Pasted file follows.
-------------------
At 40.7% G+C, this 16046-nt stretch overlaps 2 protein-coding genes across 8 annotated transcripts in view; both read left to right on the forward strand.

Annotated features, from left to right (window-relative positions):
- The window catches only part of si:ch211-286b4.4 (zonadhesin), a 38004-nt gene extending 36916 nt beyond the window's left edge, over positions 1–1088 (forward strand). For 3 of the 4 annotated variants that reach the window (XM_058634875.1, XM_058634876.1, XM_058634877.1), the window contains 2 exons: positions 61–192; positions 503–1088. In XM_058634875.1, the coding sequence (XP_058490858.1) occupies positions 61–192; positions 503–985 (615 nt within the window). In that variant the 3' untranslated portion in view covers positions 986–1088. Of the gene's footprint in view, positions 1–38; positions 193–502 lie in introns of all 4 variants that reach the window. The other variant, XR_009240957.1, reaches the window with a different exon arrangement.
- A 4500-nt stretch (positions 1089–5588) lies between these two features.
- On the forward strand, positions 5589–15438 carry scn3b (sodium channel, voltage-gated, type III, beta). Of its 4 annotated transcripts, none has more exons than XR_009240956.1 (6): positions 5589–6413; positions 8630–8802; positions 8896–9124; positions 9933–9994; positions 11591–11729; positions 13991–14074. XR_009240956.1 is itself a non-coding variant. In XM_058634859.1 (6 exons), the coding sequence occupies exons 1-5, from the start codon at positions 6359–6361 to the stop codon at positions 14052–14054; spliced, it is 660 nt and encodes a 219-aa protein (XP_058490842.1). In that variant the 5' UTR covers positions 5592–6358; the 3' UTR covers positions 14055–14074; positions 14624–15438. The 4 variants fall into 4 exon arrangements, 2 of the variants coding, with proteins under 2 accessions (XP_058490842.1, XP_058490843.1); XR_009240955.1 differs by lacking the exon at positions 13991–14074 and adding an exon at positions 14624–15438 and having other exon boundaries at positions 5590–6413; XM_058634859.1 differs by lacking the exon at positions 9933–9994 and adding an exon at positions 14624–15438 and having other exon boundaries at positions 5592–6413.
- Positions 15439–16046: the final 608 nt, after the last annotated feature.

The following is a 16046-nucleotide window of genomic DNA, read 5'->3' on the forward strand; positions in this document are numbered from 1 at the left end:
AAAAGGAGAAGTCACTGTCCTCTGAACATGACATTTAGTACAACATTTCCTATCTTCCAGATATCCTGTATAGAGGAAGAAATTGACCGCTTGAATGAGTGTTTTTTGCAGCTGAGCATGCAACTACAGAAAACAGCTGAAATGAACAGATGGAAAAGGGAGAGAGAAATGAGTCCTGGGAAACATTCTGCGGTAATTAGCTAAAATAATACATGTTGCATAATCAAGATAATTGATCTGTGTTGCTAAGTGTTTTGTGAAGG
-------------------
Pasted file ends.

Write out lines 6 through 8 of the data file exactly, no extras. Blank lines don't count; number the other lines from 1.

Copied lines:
- Positions 15439–16046: the final 608 nt, after the last annotated feature.

The following is a 16046-nucleotide window of genomic DNA, read 5'->3' on the forward strand; positions in this document are numbered from 1 at the left end:
AAAAGGAGAAGTCACTGTCCTCTGAACATGACATTTAGTACAACATTTCCTATCTTCCAGATATCCTGTATAGAGGAAGAAATTGACCGCTTGAATGAGTGTTTTTTGCAGCTGAGCATGCAACTACAGAAAACAGCTGAAATGAACAGATGGAAAAGGGAGAGAGAAATGAGTCCTGGGAAACATTCTGCGGTAATTAGCTAAAATAATACATGTTGCATAATCAAGATAATTGATCTGTGTTGCTAAGTGTTTTGTGAAGG